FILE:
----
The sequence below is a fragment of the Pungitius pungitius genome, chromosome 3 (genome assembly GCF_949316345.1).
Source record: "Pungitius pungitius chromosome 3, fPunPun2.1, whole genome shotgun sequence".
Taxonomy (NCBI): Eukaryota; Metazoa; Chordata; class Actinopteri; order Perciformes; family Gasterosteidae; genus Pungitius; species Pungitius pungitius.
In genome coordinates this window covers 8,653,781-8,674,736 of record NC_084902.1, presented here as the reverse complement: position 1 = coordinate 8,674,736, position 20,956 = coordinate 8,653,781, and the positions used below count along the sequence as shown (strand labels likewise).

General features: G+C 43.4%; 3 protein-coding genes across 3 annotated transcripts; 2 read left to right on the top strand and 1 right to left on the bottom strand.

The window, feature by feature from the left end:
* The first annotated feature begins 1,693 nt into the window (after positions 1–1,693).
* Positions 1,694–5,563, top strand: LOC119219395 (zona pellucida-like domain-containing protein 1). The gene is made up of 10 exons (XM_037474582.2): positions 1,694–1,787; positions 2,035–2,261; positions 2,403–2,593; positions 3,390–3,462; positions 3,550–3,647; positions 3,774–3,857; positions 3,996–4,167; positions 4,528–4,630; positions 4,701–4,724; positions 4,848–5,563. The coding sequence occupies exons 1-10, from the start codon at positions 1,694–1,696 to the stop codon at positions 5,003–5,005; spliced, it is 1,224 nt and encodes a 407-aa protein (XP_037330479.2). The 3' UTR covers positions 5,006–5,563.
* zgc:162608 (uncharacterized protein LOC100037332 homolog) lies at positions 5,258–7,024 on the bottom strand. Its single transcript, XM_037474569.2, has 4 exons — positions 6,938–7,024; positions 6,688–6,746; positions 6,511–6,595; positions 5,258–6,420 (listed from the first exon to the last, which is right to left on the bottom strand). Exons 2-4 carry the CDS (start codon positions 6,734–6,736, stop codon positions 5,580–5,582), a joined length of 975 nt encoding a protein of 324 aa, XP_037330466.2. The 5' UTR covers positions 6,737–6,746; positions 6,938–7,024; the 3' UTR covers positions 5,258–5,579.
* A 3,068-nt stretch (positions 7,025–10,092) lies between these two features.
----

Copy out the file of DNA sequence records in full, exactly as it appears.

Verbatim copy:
The sequence below is a fragment of the Pungitius pungitius genome, chromosome 3 (genome assembly GCF_949316345.1).
Source record: "Pungitius pungitius chromosome 3, fPunPun2.1, whole genome shotgun sequence".
Taxonomy (NCBI): Eukaryota; Metazoa; Chordata; class Actinopteri; order Perciformes; family Gasterosteidae; genus Pungitius; species Pungitius pungitius.
In genome coordinates this window covers 8,653,781-8,674,736 of record NC_084902.1, presented here as the reverse complement: position 1 = coordinate 8,674,736, position 20,956 = coordinate 8,653,781, and the positions used below count along the sequence as shown (strand labels likewise).

General features: G+C 43.4%; 3 protein-coding genes across 3 annotated transcripts; 2 read left to right on the top strand and 1 right to left on the bottom strand.

The window, feature by feature from the left end:
* The first annotated feature begins 1,693 nt into the window (after positions 1–1,693).
* Positions 1,694–5,563, top strand: LOC119219395 (zona pellucida-like domain-containing protein 1). The gene is made up of 10 exons (XM_037474582.2): positions 1,694–1,787; positions 2,035–2,261; positions 2,403–2,593; positions 3,390–3,462; positions 3,550–3,647; positions 3,774–3,857; positions 3,996–4,167; positions 4,528–4,630; positions 4,701–4,724; positions 4,848–5,563. The coding sequence occupies exons 1-10, from the start codon at positions 1,694–1,696 to the stop codon at positions 5,003–5,005; spliced, it is 1,224 nt and encodes a 407-aa protein (XP_037330479.2). The 3' UTR covers positions 5,006–5,563.
* zgc:162608 (uncharacterized protein LOC100037332 homolog) lies at positions 5,258–7,024 on the bottom strand. Its single transcript, XM_037474569.2, has 4 exons — positions 6,938–7,024; positions 6,688–6,746; positions 6,511–6,595; positions 5,258–6,420 (listed from the first exon to the last, which is right to left on the bottom strand). Exons 2-4 carry the CDS (start codon positions 6,734–6,736, stop codon positions 5,580–5,582), a joined length of 975 nt encoding a protein of 324 aa, XP_037330466.2. The 5' UTR covers positions 6,737–6,746; positions 6,938–7,024; the 3' UTR covers positions 5,258–5,579.
* A 3,068-nt stretch (positions 7,025–10,092) lies between these two features.